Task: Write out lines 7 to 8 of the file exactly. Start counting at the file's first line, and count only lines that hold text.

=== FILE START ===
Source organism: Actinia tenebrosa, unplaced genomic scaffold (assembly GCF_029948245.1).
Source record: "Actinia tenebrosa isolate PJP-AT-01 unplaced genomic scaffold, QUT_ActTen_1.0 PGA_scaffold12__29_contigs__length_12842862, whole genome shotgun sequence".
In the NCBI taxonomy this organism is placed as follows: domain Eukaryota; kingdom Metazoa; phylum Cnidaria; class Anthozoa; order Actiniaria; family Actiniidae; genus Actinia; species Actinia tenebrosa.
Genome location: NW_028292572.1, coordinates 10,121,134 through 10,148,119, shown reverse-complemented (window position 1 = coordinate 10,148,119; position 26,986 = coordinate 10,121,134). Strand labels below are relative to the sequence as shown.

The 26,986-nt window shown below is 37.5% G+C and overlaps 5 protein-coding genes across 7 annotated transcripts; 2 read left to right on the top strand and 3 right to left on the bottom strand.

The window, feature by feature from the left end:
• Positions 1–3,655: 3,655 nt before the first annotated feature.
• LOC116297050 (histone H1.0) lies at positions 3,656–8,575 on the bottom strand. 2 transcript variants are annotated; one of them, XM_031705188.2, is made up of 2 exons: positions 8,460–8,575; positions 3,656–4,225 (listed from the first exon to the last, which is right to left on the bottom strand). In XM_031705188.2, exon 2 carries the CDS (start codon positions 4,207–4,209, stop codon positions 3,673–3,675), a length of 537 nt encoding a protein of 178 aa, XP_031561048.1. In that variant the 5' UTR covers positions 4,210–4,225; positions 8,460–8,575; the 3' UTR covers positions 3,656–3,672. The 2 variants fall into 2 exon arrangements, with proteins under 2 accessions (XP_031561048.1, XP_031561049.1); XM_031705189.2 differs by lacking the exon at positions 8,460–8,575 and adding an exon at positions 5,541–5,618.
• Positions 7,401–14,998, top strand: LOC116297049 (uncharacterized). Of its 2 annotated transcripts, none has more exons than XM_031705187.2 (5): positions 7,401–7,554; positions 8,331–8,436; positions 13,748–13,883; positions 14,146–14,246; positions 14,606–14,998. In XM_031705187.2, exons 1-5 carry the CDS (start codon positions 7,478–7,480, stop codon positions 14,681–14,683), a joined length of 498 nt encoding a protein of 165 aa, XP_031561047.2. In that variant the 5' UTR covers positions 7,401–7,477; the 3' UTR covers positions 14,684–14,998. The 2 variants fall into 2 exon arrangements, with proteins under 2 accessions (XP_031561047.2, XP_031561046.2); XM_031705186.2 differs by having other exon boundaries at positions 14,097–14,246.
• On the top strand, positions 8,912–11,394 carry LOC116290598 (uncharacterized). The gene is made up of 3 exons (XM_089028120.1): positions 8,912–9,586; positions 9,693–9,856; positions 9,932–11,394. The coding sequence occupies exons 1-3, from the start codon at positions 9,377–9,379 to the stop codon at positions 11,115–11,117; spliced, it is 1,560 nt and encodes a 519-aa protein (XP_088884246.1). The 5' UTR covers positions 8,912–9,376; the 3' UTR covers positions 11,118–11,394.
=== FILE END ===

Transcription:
• Positions 1–3,655: 3,655 nt before the first annotated feature.
• LOC116297050 (histone H1.0) lies at positions 3,656–8,575 on the bottom strand. 2 transcript variants are annotated; one of them, XM_031705188.2, is made up of 2 exons: positions 8,460–8,575; positions 3,656–4,225 (listed from the first exon to the last, which is right to left on the bottom strand). In XM_031705188.2, exon 2 carries the CDS (start codon positions 4,207–4,209, stop codon positions 3,673–3,675), a length of 537 nt encoding a protein of 178 aa, XP_031561048.1. In that variant the 5' UTR covers positions 4,210–4,225; positions 8,460–8,575; the 3' UTR covers positions 3,656–3,672. The 2 variants fall into 2 exon arrangements, with proteins under 2 accessions (XP_031561048.1, XP_031561049.1); XM_031705189.2 differs by lacking the exon at positions 8,460–8,575 and adding an exon at positions 5,541–5,618.